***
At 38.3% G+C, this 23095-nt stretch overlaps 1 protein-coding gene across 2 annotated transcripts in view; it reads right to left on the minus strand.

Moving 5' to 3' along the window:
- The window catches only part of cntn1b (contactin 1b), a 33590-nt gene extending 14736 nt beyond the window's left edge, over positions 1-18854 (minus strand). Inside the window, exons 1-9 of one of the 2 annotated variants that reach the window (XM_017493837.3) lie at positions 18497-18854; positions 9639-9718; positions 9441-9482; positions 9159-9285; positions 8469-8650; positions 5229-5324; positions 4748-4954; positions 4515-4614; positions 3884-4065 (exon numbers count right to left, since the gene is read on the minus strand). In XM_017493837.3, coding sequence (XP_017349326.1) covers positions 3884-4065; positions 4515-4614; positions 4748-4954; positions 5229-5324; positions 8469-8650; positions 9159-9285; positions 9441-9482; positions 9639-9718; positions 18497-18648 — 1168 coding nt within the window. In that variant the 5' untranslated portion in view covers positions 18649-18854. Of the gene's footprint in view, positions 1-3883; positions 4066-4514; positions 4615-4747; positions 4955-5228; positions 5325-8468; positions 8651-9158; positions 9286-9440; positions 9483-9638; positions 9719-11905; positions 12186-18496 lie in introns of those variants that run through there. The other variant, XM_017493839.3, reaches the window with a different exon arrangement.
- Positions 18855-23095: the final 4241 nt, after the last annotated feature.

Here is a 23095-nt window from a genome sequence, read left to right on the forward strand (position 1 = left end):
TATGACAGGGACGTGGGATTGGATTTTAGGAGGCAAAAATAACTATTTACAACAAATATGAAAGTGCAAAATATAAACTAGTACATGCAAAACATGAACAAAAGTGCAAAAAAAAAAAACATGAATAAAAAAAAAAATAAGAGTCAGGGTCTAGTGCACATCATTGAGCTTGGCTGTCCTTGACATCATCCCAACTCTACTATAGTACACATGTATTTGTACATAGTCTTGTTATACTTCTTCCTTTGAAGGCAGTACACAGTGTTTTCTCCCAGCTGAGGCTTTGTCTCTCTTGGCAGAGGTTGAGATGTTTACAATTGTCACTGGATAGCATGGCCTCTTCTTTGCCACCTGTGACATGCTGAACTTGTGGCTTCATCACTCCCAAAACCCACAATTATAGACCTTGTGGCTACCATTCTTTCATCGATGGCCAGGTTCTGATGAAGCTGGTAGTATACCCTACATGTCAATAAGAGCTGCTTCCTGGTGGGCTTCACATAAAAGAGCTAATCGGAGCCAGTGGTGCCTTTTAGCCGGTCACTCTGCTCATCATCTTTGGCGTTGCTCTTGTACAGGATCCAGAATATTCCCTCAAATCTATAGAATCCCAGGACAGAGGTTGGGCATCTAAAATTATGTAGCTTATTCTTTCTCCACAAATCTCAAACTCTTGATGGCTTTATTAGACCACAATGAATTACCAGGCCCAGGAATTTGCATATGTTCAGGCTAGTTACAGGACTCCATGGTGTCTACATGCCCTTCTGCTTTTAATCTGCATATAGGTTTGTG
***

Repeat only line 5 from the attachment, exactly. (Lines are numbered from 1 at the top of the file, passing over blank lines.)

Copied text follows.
Here is a 23095-nt window from a genome sequence, read left to right on the forward strand (position 1 = left end):